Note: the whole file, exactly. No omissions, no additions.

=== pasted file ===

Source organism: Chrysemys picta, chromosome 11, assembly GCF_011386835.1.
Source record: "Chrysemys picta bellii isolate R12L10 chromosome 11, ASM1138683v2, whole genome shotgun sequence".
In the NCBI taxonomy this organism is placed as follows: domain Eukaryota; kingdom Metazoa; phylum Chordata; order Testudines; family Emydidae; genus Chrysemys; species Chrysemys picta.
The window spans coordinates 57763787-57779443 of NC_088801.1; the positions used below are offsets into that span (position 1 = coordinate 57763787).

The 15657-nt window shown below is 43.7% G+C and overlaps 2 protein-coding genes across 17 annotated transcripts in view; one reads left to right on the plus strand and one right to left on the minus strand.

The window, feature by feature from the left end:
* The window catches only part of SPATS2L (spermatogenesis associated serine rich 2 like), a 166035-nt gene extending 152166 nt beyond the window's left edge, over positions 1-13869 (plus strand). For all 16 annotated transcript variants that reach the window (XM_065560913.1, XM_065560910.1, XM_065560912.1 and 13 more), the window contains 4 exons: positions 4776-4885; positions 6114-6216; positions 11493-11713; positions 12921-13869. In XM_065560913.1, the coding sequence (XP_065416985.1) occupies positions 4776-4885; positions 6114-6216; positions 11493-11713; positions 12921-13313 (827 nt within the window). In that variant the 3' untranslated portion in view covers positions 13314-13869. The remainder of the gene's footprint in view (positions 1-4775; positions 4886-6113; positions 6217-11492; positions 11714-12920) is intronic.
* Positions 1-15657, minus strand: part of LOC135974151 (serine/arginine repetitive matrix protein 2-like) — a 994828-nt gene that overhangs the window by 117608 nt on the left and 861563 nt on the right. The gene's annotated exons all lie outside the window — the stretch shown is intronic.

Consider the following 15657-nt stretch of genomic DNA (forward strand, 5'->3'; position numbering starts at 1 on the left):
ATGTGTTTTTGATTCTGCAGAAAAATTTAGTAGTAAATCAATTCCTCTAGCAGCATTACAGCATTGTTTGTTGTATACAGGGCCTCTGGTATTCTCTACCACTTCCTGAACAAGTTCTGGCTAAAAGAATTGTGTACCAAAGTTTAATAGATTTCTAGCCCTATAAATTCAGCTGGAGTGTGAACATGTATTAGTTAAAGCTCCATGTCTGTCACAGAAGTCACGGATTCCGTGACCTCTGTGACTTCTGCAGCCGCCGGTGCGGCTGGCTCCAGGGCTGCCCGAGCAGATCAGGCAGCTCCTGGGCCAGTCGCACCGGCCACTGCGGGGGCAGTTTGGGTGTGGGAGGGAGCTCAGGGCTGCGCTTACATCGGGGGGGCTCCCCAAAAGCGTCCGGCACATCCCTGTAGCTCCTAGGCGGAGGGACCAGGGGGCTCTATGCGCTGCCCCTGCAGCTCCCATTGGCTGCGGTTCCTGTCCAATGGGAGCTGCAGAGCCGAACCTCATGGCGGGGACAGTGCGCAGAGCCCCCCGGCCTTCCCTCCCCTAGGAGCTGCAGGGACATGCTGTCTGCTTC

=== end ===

Source organism: Chrysemys picta, chromosome 11, assembly GCF_011386835.1.
Source record: "Chrysemys picta bellii isolate R12L10 chromosome 11, ASM1138683v2, whole genome shotgun sequence".
In the NCBI taxonomy this organism is placed as follows: domain Eukaryota; kingdom Metazoa; phylum Chordata; order Testudines; family Emydidae; genus Chrysemys; species Chrysemys picta.
The window spans coordinates 57763787-57779443 of NC_088801.1; the positions used below are offsets into that span (position 1 = coordinate 57763787).

The 15657-nt window shown below is 43.7% G+C and overlaps 2 protein-coding genes across 17 annotated transcripts in view; one reads left to right on the plus strand and one right to left on the minus strand.

The window, feature by feature from the left end:
* The window catches only part of SPATS2L (spermatogenesis associated serine rich 2 like), a 166035-nt gene extending 152166 nt beyond the window's left edge, over positions 1-13869 (plus strand). For all 16 annotated transcript variants that reach the window (XM_065560913.1, XM_065560910.1, XM_065560912.1 and 13 more), the window contains 4 exons: positions 4776-4885; positions 6114-6216; positions 11493-11713; positions 12921-13869. In XM_065560913.1, the coding sequence (XP_065416985.1) occupies positions 4776-4885; positions 6114-6216; positions 11493-11713; positions 12921-13313 (827 nt within the window). In that variant the 3' untranslated portion in view covers positions 13314-13869. The remainder of the gene's footprint in view (positions 1-4775; positions 4886-6113; positions 6217-11492; positions 11714-12920) is intronic.
* Positions 1-15657, minus strand: part of LOC135974151 (serine/arginine repetitive matrix protein 2-like) — a 994828-nt gene that overhangs the window by 117608 nt on the left and 861563 nt on the right. The gene's annotated exons all lie outside the window — the stretch shown is intronic.

Consider the following 15657-nt stretch of genomic DNA (forward strand, 5'->3'; position numbering starts at 1 on the left):
ATGTGTTTTTGATTCTGCAGAAAAATTTAGTAGTAAATCAATTCCTCTAGCAGCATTACAGCATTGTTTGTTGTATACAGGGCCTCTGGTATTCTCTACCACTTCCTGAACAAGTTCTGGCTAAAAGAATTGTGTACCAAAGTTTAATAGATTTCTAGCCCTATAAATTCAGCTGGAGTGTGAACATGTATTAGTTAAAGCTCCATGTCTGTCACAGAAGTCACGGATTCCGTGACCTCTGTGACTTCTGCAGCCGCCGGTGCGGCTGGCTCCAGGGCTGCCCGAGCAGATCAGGCAGCTCCTGGGCCAGTCGCACCGGCCACTGCGGGGGCAGTTTGGGTGTGGGAGGGAGCTCAGGGCTGCGCTTACATCGGGGGGGCTCCCCAAAAGCGTCCGGCACATCCCTGTAGCTCCTAGGCGGAGGGACCAGGGGGCTCTATGCGCTGCCCCTGCAGCTCCCATTGGCTGCGGTTCCTGTCCAATGGGAGCTGCAGAGCCGAACCTCATGGCGGGGACAGTGCGCAGAGCCCCCCGGCCTTCCCTCCCCTAGGAGCTGCAGGGACATGCTGTCTGCTTC